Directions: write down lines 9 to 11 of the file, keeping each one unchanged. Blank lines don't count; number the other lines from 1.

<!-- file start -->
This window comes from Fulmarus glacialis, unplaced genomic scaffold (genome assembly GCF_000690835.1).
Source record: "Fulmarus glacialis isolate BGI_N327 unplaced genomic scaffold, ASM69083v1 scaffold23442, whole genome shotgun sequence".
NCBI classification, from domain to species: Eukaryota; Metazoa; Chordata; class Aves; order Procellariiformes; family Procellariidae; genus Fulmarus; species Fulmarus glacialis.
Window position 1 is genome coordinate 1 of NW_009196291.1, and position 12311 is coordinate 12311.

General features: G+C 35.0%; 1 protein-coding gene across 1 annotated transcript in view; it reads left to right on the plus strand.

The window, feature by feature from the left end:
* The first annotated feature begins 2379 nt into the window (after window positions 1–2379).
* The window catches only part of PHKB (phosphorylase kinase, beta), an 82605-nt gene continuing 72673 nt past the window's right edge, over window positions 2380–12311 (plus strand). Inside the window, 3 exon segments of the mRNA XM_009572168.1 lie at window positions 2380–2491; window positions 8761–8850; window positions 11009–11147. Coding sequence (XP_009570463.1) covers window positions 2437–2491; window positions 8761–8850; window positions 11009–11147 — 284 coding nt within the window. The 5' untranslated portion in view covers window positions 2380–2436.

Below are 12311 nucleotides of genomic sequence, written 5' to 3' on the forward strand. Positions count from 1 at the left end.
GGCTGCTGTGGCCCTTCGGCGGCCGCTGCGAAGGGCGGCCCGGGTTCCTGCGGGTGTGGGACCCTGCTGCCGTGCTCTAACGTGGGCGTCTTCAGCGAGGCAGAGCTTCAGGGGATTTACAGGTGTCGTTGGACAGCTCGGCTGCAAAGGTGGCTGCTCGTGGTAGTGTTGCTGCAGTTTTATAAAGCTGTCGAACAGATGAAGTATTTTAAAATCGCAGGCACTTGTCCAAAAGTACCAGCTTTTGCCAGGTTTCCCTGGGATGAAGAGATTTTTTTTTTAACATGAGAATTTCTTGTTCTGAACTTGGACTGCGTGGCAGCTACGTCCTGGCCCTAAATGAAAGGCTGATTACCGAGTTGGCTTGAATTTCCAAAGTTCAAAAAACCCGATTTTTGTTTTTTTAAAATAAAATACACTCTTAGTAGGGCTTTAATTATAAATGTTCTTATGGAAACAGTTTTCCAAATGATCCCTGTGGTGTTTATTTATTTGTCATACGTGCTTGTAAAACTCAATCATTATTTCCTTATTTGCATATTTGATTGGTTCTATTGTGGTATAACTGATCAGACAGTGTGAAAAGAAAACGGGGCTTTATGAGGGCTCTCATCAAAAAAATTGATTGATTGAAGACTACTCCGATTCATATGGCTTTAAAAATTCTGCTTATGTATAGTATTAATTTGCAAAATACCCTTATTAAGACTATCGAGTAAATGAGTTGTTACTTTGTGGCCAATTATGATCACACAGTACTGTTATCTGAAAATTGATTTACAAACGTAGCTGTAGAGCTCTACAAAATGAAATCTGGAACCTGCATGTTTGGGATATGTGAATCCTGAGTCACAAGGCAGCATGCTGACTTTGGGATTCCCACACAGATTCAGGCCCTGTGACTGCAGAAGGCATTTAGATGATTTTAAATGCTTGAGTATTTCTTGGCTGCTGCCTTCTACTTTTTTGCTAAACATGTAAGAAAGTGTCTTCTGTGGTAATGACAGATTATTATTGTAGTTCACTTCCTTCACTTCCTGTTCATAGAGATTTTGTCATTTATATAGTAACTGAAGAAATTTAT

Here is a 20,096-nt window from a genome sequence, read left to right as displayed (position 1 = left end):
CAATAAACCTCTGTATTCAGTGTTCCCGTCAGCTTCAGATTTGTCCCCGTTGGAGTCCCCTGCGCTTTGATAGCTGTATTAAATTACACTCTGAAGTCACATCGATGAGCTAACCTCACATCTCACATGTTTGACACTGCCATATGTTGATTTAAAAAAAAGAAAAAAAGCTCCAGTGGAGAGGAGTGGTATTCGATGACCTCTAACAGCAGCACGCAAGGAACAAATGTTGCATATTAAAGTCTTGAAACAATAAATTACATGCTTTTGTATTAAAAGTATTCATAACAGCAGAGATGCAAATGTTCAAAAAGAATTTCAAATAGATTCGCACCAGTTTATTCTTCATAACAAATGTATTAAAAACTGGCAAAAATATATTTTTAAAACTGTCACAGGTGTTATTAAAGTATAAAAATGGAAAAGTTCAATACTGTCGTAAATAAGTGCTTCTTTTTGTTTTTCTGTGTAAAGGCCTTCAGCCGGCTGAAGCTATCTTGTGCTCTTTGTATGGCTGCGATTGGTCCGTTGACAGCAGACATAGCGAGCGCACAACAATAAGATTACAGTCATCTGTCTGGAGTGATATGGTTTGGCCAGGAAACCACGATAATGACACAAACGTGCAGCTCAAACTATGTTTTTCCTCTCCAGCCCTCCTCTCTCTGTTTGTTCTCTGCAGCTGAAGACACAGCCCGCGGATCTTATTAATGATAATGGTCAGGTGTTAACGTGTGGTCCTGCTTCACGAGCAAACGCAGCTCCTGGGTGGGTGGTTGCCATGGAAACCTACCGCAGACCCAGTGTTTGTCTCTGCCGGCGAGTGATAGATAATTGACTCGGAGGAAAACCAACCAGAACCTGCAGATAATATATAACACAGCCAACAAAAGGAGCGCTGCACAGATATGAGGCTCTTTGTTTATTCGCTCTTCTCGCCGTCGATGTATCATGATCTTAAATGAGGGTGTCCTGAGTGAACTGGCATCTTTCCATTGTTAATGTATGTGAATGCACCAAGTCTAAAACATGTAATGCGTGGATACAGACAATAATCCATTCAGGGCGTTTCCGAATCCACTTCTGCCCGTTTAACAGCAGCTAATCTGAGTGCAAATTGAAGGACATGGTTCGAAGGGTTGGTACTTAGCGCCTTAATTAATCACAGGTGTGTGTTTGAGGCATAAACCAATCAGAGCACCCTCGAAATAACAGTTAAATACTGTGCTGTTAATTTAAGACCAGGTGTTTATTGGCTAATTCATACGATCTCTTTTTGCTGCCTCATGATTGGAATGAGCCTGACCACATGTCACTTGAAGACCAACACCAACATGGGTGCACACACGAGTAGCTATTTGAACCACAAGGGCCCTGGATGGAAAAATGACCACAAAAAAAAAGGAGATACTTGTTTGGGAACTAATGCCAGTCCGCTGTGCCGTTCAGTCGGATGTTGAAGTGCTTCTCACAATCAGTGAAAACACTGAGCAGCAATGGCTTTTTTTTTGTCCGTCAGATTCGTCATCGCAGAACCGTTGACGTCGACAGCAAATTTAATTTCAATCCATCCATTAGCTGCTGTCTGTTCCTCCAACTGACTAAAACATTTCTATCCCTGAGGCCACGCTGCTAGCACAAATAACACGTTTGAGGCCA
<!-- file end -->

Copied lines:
Below are 12311 nucleotides of genomic sequence, written 5' to 3' on the forward strand. Positions count from 1 at the left end.
GGCTGCTGTGGCCCTTCGGCGGCCGCTGCGAAGGGCGGCCCGGGTTCCTGCGGGTGTGGGACCCTGCTGCCGTGCTCTAACGTGGGCGTCTTCAGCGAGGCAGAGCTTCAGGGGATTTACAGGTGTCGTTGGACAGCTCGGCTGCAAAGGTGGCTGCTCGTGGTAGTGTTGCTGCAGTTTTATAAAGCTGTCGAACAGATGAAGTATTTTAAAATCGCAGGCACTTGTCCAAAAGTACCAGCTTTTGCCAGGTTTCCCTGGGATGAAGAGATTTTTTTTTTAACATGAGAATTTCTTGTTCTGAACTTGGACTGCGTGGCAGCTACGTCCTGGCCCTAAATGAAAGGCTGATTACCGAGTTGGCTTGAATTTCCAAAGTTCAAAAAACCCGATTTTTGTTTTTTTAAAATAAAATACACTCTTAGTAGGGCTTTAATTATAAATGTTCTTATGGAAACAGTTTTCCAAATGATCCCTGTGGTGTTTATTTATTTGTCATACGTGCTTGTAAAACTCAATCATTATTTCCTTATTTGCATATTTGATTGGTTCTATTGTGGTATAACTGATCAGACAGTGTGAAAAGAAAACGGGGCTTTATGAGGGCTCTCATCAAAAAAATTGATTGATTGAAGACTACTCCGATTCATATGGCTTTAAAAATTCTGCTTATGTATAGTATTAATTTGCAAAATACCCTTATTAAGACTATCGAGTAAATGAGTTGTTACTTTGTGGCCAATTATGATCACACAGTACTGTTATCTGAAAATTGATTTACAAACGTAGCTGTAGAGCTCTACAAAATGAAATCTGGAACCTGCATGTTTGGGATATGTGAATCCTGAGTCACAAGGCAGCATGCTGACTTTGGGATTCCCACACAGATTCAGGCCCTGTGACTGCAGAAGGCATTTAGATGATTTTAAATGCTTGAGTATTTCTTGGCTGCTGCCTTCTACTTTTTTGCTAAACATGTAAGAAAGTGTCTTCTGTGGTAATGACAGATTATTATTGTAGTTCACTTCCTTCACTTCCTGTTCATAGAGATTTTGTCATTTATATAGTAACTGAAGAAATTTAT

Here is a 20,096-nt window from a genome sequence, read left to right as displayed (position 1 = left end):